Salem State Students Successful in Urging Dunkin Donuts to Retire Styrofoam Cups in the Name of Sustainability | Salem State University Skip to main content

Salem State Students Successful in Urging Dunkin Donuts to Retire Styrofoam Cups in the Name of Sustainability

Dunkin Donuts located in Meier Hall at Salem State has changed all Styrofoam cups to recycled paper cups. The change came following the Salem State chapter of MASSPIRG’s urging of Dunkin Donuts’ on campus to commit to a sustainability goal outlined on the MASSPIRG website.

MASSPIRG Students, the statewide student-run non-profit, launched the campaign to reduce the use of Styrofoam in communities in the spring of 2017, as part of their Zero Waste program. The student chapter leader, Liz Plume of the University of Massachusetts Lowell, proposed a campaign to ask Dunkin Donuts’ to retire their Styrofoam cups, with multiple college chapters throughout Massachusetts and Connecticut participating in a mass action calling Dunkin Donuts’ customer service line requesting the Styrofoam ban.

Subsequently, students at Salem State took the campaign action and strategy back to campus, where student organizers educated many students about the detrimental health and environmental impacts Styrofoam has compared to other materials. Students waiting in the Dunkin Donuts’ line were also asked to request a more sustainable paper cup.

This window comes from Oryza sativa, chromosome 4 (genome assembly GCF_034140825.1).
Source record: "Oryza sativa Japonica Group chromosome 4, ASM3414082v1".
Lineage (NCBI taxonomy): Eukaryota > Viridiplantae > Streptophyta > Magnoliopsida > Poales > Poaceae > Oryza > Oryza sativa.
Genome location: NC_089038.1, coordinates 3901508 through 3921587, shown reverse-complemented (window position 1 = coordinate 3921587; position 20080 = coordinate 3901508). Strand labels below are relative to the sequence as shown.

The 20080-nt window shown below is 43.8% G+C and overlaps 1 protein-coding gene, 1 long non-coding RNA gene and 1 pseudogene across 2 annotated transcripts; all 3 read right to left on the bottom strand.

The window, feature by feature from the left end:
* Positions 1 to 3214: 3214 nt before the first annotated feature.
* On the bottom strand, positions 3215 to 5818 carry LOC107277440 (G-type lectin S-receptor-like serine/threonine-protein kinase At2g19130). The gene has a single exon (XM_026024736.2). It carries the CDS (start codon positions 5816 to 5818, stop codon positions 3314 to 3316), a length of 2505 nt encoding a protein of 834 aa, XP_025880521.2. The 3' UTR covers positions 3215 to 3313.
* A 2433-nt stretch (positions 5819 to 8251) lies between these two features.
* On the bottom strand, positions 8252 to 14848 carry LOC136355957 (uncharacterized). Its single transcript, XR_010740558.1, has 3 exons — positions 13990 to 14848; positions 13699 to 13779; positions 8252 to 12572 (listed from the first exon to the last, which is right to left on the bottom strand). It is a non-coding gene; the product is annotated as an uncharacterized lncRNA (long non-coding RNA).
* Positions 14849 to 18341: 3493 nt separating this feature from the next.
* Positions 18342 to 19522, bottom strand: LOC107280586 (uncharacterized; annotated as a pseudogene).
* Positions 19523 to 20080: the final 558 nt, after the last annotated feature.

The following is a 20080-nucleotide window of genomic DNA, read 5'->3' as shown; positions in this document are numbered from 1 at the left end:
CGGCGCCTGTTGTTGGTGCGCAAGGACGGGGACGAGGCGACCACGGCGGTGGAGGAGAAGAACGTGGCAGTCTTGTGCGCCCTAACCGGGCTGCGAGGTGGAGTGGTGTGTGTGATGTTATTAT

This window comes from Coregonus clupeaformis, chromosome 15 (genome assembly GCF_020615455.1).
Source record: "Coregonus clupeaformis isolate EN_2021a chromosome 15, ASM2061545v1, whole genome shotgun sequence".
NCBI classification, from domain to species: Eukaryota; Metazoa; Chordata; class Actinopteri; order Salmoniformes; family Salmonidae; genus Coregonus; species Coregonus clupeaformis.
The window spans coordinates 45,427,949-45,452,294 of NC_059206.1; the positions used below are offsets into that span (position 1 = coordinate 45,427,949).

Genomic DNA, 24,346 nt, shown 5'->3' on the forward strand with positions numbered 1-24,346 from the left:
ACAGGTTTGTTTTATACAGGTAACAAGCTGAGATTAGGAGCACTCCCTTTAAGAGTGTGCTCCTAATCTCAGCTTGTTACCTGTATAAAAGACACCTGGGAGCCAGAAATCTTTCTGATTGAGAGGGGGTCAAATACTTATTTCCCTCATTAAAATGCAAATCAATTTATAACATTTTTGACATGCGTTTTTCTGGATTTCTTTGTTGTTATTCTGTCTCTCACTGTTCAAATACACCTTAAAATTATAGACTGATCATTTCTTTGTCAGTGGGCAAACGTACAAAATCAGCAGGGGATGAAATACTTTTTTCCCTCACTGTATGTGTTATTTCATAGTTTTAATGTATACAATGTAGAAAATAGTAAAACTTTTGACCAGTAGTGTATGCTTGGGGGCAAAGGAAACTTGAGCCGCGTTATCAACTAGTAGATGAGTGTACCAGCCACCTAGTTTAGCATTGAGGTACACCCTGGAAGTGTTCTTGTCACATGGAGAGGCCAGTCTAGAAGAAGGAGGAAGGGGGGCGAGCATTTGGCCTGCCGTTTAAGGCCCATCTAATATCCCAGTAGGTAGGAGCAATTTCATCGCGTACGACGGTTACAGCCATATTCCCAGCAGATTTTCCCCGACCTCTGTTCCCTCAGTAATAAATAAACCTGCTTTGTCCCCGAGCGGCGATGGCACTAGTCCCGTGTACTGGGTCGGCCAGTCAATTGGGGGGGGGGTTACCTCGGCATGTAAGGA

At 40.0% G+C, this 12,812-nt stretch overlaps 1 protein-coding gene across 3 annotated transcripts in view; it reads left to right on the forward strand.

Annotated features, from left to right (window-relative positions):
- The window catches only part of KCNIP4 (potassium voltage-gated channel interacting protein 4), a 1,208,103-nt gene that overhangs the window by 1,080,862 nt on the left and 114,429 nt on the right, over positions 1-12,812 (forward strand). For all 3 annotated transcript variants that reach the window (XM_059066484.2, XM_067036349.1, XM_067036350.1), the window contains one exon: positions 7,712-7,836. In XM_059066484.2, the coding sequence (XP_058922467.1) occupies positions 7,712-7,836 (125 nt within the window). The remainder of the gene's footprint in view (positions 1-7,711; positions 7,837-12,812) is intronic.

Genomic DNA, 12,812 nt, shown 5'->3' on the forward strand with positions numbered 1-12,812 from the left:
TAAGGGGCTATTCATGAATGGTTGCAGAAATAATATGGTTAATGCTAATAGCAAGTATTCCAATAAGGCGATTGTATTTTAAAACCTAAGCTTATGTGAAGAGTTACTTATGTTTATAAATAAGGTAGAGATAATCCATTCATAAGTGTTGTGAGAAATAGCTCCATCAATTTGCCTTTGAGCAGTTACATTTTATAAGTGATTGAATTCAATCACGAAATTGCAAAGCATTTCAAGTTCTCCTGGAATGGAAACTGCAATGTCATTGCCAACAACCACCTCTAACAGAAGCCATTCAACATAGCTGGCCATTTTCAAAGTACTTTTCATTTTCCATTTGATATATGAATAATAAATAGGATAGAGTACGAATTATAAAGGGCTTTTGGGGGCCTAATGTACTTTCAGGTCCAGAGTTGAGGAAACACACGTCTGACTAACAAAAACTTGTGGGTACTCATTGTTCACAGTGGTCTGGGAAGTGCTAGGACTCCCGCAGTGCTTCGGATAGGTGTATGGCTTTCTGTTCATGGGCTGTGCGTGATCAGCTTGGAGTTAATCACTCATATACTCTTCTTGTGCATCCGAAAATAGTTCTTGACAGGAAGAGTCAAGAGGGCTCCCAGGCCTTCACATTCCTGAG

"We're glad to see our Dunks on campus take action to retire their Styrofoam cup and fulfill their commitment to making sustainable business practices," said Salem State MASSPIRG Chapter Chair, Mikayla Riley, "We hope that this action spurs other franchises to make the same move."

After reaching out to the franchise management and headquarters throughout the semester, students were told that the franchise would look into the request and take action. On Nov. 1, the cups at the Salem State campus location were changed to recycled paper.

“It’s exciting to see Dunkin Donuts respond to student concerns about problems associated with polystyrene foam cups,” noted Tara Gallagher, SSU Sustainability and EH&S Coordinator. “The new cups will be healthier for consumers and the environment and they are also recyclable.”

In conjunction with this campaign, MASSPIRG also works to repower Massachusetts with 100% clean renewable energy, make textbooks cheaper for students, alleviate hunger and homelessness in the community, and is working to stop the overuse of antibiotics on factory farms. For more information on the Salem State chapter of MASSPIRG visit their website.


Kimberly Burnett
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